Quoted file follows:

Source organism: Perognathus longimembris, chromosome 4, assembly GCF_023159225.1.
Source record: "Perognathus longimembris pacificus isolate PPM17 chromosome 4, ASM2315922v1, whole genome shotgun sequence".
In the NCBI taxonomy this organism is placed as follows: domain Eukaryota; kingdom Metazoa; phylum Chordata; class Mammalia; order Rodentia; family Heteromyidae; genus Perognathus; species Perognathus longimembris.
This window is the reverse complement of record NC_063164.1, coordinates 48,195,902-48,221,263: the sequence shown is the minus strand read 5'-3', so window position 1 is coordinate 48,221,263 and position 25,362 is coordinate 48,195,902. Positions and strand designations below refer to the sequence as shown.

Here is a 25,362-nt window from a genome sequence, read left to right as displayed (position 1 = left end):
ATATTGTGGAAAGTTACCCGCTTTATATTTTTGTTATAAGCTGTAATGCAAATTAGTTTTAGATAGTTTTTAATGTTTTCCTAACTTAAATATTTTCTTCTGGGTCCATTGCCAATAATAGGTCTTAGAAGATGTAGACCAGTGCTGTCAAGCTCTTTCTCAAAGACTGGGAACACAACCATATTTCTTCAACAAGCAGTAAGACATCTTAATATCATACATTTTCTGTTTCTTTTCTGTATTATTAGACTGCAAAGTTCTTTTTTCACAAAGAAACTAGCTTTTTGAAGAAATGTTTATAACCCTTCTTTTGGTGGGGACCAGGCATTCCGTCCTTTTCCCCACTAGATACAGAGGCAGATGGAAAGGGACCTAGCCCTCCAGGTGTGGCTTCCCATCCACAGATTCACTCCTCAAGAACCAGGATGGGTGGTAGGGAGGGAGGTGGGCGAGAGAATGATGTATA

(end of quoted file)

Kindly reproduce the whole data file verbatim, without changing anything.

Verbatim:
Source organism: Perognathus longimembris, chromosome 4, assembly GCF_023159225.1.
Source record: "Perognathus longimembris pacificus isolate PPM17 chromosome 4, ASM2315922v1, whole genome shotgun sequence".
In the NCBI taxonomy this organism is placed as follows: domain Eukaryota; kingdom Metazoa; phylum Chordata; class Mammalia; order Rodentia; family Heteromyidae; genus Perognathus; species Perognathus longimembris.
This window is the reverse complement of record NC_063164.1, coordinates 48,195,902-48,221,263: the sequence shown is the minus strand read 5'-3', so window position 1 is coordinate 48,221,263 and position 25,362 is coordinate 48,195,902. Positions and strand designations below refer to the sequence as shown.

Here is a 25,362-nt window from a genome sequence, read left to right as displayed (position 1 = left end):
ATATTGTGGAAAGTTACCCGCTTTATATTTTTGTTATAAGCTGTAATGCAAATTAGTTTTAGATAGTTTTTAATGTTTTCCTAACTTAAATATTTTCTTCTGGGTCCATTGCCAATAATAGGTCTTAGAAGATGTAGACCAGTGCTGTCAAGCTCTTTCTCAAAGACTGGGAACACAACCATATTTCTTCAACAAGCAGTAAGACATCTTAATATCATACATTTTCTGTTTCTTTTCTGTATTATTAGACTGCAAAGTTCTTTTTTCACAAAGAAACTAGCTTTTTGAAGAAATGTTTATAACCCTTCTTTTGGTGGGGACCAGGCATTCCGTCCTTTTCCCCACTAGATACAGAGGCAGATGGAAAGGGACCTAGCCCTCCAGGTGTGGCTTCCCATCCACAGATTCACTCCTCAAGAACCAGGATGGGTGGTAGGGAGGGAGGTGGGCGAGAGAATGATGTATA